12% of Israelis consume cannabis
Making cannabis laws in Israel similar to the laws of alcohol would bring into the coffers of the Jewish state approximately 2.5 billion a year, according to the Jerusalem Institute for Market Studies new research on Cannabis legalization: “This policy will contribute to the Israeli society, we strongly recommend full scale legalization.”
A new study by the Jerusalem Institute for Market Research sheds light on the Israeli cannabis consumption habits and presents data on the huge amounts that the State of Israel could produce in a year if the cannabis market is fully regulated. This research, conducted under the management of Yossi Tegger, was made due to a jointly request of the Israeli Cannabis Magazine with “Yedioth Ahronoth”, Israel’s most widespread newspaper, which points to an increase of about 850 million NIS (about 175 million GBP) from the previous report made on the Israeli cannabis market by the institute five years ago (2013).
The researchers gave a conservative estimate that Israel has only 1,172,200 cannabis consumers, out of just over 8 million (about 12%). The average amount of Israelis’ consumption is also pretty low, and is estimated at 52 grams a year per person (one gram per week). Therefore, the institute estimated that Israel consumes approximately 60.95 tons of cannabis annually, which is sold on average by NIS 100 per gram (more than 20 GBP – one of the highest blackmarket prices in the world), leading to an estimated value of the illegal cannabis market in Israel at 6.09 billion NIS a year – for which no tax is paid at all. The vast majority of the cannabis which is consumed in Israel’s black market comes from illegal local crops, and a small part comes from cross-border smuggling and from the passage of legally-approved medical cannabis that often comes into the hands of ordinary consumers.
12 pounds per gram after legalization
The study further determined that the cost of production of cannabis after legalization will be 7.8 NIS (1.6 GBP) per gram. The distribution and transportation costs will be 0.31 NIS per gram. With the addition of a profit for the production and distribution units. The estimate that the price of cannabis will be 13.6 NIS (2.8 GBP) before tax. Considering that legalization means regulation of a market similar to the alcohol market, the tax calculation in the study was based on the tax the Israeli government imposes on alcohol. Purchase tax of 270% of the wholesale price and 17% Value-added tax lead to a future consumer price of 58.6 NIS per gram of Cannabis. In other words, for every gram of cannabis sold at 58.6 NIS, 30.5 NIS will go to the state coffers. The sale of 75.73 tons at an average price of 58.6 NIS per gram will yield a turnover of 4.43 billion NIS. From this amount, the State will receive income from purchase tax and VAT in the amount of at least 2.3 billion NIS (about 474 million GBP) annually.This amount may be lower than the amount that Israel earns from taxes on cigarettes (about 6 billion NIS a year),but it is much more than what Israel earns on the taxation of alcohol (about half a billion shekels a year), and it is undoubtedly a great cash flow that can help the Israeli economy.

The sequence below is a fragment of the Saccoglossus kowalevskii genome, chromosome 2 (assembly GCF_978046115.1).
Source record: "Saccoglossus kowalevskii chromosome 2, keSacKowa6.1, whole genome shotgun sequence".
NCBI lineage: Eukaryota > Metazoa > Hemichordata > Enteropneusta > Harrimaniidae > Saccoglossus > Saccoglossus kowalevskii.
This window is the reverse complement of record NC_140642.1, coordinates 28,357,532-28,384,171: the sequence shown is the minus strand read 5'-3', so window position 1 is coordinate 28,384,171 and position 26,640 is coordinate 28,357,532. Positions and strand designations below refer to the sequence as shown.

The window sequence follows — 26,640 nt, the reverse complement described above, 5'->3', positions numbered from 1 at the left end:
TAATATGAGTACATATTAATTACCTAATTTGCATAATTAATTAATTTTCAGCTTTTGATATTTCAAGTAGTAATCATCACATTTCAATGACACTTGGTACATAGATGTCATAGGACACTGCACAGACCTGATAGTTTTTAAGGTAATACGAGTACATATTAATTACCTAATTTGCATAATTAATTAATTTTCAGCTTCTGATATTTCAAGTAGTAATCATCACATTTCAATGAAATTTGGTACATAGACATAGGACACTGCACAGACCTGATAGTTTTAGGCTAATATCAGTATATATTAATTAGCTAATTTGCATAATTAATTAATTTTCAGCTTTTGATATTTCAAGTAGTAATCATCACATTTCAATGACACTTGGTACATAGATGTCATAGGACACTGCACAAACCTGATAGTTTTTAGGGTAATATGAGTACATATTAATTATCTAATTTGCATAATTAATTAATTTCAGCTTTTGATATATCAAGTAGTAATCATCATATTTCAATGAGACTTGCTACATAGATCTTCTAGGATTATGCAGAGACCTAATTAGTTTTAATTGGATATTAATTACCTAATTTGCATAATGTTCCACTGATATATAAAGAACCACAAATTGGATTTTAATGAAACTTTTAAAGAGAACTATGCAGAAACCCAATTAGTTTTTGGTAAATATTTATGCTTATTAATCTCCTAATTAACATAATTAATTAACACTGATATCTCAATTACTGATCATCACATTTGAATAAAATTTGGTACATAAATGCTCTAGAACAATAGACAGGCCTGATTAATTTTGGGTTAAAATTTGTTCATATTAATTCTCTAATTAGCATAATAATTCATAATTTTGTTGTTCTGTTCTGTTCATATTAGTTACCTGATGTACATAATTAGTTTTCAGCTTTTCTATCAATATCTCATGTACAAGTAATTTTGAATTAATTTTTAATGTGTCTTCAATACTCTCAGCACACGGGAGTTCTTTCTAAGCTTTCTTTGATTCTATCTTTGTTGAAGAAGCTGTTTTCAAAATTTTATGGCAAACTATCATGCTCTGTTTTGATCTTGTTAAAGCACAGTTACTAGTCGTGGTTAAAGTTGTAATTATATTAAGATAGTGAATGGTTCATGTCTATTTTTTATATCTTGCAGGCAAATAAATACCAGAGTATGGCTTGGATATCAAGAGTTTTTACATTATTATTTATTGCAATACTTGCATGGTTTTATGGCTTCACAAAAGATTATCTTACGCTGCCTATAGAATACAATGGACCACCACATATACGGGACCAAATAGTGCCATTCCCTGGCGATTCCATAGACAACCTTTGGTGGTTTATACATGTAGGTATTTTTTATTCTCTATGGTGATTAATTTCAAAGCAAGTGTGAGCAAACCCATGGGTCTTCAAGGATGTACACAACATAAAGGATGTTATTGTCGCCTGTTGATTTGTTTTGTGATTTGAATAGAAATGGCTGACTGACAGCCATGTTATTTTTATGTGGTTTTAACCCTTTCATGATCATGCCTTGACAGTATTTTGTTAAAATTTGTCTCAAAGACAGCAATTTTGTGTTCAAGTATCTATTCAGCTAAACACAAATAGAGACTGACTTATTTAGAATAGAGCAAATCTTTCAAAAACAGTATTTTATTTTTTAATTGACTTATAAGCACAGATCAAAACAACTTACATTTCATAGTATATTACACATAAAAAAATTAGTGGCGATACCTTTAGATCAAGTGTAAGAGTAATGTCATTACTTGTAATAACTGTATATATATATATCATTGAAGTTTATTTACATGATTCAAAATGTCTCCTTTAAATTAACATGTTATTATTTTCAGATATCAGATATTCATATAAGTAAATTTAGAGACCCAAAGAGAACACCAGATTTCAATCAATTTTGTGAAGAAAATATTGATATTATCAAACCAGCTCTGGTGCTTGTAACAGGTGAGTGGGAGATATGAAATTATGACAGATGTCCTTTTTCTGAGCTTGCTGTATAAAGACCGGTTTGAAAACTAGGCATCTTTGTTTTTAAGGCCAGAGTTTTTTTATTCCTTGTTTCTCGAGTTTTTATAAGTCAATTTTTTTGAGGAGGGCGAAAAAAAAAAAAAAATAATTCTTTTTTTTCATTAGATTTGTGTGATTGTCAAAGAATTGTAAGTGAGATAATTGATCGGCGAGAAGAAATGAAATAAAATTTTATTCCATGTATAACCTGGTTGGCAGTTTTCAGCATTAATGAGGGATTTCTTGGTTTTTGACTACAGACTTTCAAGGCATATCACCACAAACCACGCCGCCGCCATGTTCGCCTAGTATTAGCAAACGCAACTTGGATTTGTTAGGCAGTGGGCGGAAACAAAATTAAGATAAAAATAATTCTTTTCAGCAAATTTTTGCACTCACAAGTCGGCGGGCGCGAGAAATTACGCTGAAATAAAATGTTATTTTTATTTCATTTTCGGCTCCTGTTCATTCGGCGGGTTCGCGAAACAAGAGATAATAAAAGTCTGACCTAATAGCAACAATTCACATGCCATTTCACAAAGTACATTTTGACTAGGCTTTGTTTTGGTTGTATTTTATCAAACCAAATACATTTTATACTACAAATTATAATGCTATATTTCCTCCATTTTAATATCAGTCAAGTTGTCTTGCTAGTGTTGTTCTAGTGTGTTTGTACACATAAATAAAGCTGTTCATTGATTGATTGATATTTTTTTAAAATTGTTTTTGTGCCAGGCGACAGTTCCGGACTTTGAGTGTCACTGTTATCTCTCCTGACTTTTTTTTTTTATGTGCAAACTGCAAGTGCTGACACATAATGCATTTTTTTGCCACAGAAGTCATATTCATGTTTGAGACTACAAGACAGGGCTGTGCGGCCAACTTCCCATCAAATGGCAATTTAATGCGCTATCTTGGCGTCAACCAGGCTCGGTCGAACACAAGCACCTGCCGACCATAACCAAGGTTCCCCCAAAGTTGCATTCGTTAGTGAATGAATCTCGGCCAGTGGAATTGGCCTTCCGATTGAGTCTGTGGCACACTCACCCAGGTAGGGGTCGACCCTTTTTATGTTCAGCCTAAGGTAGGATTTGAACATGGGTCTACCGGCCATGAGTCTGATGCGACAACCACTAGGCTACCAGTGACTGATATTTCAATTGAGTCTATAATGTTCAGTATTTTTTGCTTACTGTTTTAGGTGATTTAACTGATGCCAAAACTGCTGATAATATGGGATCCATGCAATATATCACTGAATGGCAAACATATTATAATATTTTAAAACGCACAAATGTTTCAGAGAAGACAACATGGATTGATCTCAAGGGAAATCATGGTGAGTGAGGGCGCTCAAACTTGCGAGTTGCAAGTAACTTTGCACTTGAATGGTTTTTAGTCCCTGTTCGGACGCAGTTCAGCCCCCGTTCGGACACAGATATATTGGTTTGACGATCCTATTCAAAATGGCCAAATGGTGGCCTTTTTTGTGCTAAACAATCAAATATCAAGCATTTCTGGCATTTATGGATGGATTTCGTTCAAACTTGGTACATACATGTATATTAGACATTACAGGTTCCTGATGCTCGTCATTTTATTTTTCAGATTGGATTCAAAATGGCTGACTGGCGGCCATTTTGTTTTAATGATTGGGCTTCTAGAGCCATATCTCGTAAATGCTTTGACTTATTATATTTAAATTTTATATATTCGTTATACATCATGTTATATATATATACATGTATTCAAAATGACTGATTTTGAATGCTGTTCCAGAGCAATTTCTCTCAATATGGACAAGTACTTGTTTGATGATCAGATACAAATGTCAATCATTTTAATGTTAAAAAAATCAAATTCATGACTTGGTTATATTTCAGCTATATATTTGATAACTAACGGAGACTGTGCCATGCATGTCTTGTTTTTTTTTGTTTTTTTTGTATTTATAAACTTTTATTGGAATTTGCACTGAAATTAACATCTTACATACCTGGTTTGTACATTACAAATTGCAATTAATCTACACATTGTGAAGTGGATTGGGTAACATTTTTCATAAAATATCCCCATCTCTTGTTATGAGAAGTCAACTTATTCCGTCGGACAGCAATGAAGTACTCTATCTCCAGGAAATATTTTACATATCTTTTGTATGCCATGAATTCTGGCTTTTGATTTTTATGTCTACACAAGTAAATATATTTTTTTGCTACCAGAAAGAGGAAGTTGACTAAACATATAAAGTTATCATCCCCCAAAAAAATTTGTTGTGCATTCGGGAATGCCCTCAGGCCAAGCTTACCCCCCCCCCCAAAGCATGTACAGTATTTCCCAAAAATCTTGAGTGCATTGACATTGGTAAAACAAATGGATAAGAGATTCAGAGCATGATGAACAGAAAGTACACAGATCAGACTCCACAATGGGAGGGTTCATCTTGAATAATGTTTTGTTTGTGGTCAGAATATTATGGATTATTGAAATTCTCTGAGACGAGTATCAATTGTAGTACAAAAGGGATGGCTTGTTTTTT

Saving millions in enforcement costs
In terms of saving money on law enforcement, the researchers calculated that police expenses amount to more than 111 million NIS annually on “cannabis delinquency,” according to a figure of 3,660 files opened in 2015 for use of cannabis in Israel. In addition, legal fees estimated at more than 22 million NIS per year are added due to the ‘Cannabis trials’, according to a figure of 1,896 indictments filed against cannabis offenses in 2015. In supplement to the prison expenses, which are according to the calculation standing on 57.8 million NIS, which are wasted each year on ‘Cannabis prisoners’, Israel will be able to save an additional 190.8 million NIS annually, totaling at a 2.49 billion NIS per year.
“Legalization will greatly contribute to the economy and society in Israel”
The researchers further emphasize that legalization will not lead to any serious negative consequences and will contribute to the acceleration of the labor market, new employment opportunities, agricultural development, research, medicine, commerce, recreation and tourism, as well as causing damage to the black market and illegal trafficking in cannabis.
“We believe that the legalization of the Israeli cannabis market will not have negative social consequences, such as increased crime, increased use by youth or a rise in road accidents, as a result of data we collected from the US and the studies on the inverse relationship between alcohol use and cannabis.”
“Our recommendation, derived from the great economic advantages, from an analysis of social impacts on US states and public opinion in Israel – is to fully legalize cannabis,” the researchers concluded. “Adopting this policy will contribute greatly to the citizens of the state, to the economy of the state and to the Israeli society.”
Originally published in Weed World Magazine Issue 134